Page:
First, I started with my sashing. All the sashing does is hide the seams from sewing the blocks together. When I was picking my fabric, I admit I just didn't care what my sashing looked like at this point, so its the same fabric as the backing. To make the sashing, I used 1.5" strips x width of fabric and folded each side in towards the middle about 1/4" towards the middle and ironed. The ends are not quite to the center which is fine.
After getting one row sewn together, I ironed the seam open and trimmed it a little if I needed to. Then I took a piece of the sashing and glued it down. Then I switched my thread to a monopoly. It looks a bit like clear fishing line. I used Superior Mono Poly (very fine) in the top thread and pre-wound bobbins of the same in the bobbin. This is because the bobbin thread is going to be on the front side of you quilt and believe me, you don't want to see it and mess up all that pretty embroidery.
So far I haven't had any trouble with this thread. I was told that if I was going to wind my own bobbins to make sure you wind it SLOWLY to not stretch the thread as it winds. I decided at this point, I'm just too lazy to mess with it and paid the $10 to get the pre-wound bobbins.
So after loading my machine with the MonoPoly thread, I used a blanket stitch to sew the sashing down. Now, your row is finished and can be sewn to another row.
Here's where I'm having trouble. These rows are really, really stiff. I mean board like stiff. I admit. I had to sew, rip out, sew, rip out a lot more than I like to get a row together before I changed to my duel-feed foot. This is also called a walking foot. Do not attempt to sew these together with a regular foot. If that's all you have then hopefully your sewing skills are better then mine. I had a lot of trouble before I switch to the duel feed food. Mine looks like a conveyor belt type thing. This foot helps feed your material from the top, while the feed dogs move your fabric from the bottom. This "sandwiching" helps keep everything moving together.
When sewing two rows together, don't bother pinning the entire row. I pinned 2 blocks together at the seams and at the design in 14" lengths or the length of 2 blocks in my case. Don't do any more than small segments. After you've sewn that, open it up and see if your seams and design matches. If not, then you don't have as much to rip out. If it's okay, then pin your next 14"segment and so on until your row is attached.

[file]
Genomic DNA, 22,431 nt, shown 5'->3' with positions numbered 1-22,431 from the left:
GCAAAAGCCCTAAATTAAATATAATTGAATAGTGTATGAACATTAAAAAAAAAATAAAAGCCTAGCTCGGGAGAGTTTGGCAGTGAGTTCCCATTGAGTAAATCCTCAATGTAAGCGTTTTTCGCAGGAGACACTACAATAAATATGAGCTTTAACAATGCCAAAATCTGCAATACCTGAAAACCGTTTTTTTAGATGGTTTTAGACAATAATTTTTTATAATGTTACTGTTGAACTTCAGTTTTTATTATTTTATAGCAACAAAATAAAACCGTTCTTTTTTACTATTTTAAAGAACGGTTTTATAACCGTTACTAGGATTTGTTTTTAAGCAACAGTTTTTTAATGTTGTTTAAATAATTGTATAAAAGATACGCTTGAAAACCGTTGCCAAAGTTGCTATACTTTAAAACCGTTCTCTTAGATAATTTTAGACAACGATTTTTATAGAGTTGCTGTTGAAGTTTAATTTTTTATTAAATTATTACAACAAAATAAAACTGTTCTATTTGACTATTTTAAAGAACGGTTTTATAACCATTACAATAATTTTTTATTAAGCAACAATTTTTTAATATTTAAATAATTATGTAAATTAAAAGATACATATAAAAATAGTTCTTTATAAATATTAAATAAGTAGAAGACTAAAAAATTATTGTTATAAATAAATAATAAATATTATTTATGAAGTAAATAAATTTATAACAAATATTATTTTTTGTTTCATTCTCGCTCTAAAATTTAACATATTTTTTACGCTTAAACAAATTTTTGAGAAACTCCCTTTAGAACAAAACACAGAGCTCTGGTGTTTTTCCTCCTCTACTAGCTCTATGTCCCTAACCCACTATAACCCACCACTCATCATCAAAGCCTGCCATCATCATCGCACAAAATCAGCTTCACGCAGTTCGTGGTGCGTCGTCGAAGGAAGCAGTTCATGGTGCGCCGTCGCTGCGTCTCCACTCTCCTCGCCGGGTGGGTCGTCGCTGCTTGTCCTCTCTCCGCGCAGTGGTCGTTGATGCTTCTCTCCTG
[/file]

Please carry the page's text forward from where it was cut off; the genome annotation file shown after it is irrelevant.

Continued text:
I tried to baste at the seams and that didn't work out at all but that's not to say it wouldn't work out for someone else. My sewing skills are not the best but that was a suggestion we got in class so I tried it. But I like my current method. The only thing I do now (that I've had more practice) is I trim all the seams after putting the blocks together before I attach the sashing. That get's rid of a lot of the bulk and the sashing lays flatter.
Once I got a row together, I labeled it just to make sure I don't get confused which row is which. And finally, I've attached a picture of the center medallion part laid out in blocks on my bed, which doesn't really fit but you'll get the idea of how its coming along.
So after I get my machine back, I'm going to finish the remaining blocks and get this quilt sewn together over the winter. I'm thinking my next project will be the "Affairs of the Heart" quilt. I've got the pattern and lots of batik scraps. And I'm thinking I can get my machine to do some of the applique and give the quilt a little different look than all needle turn or fusing everything down. And I've also decided instead of a black background I'll make mine white although, the black is tempting.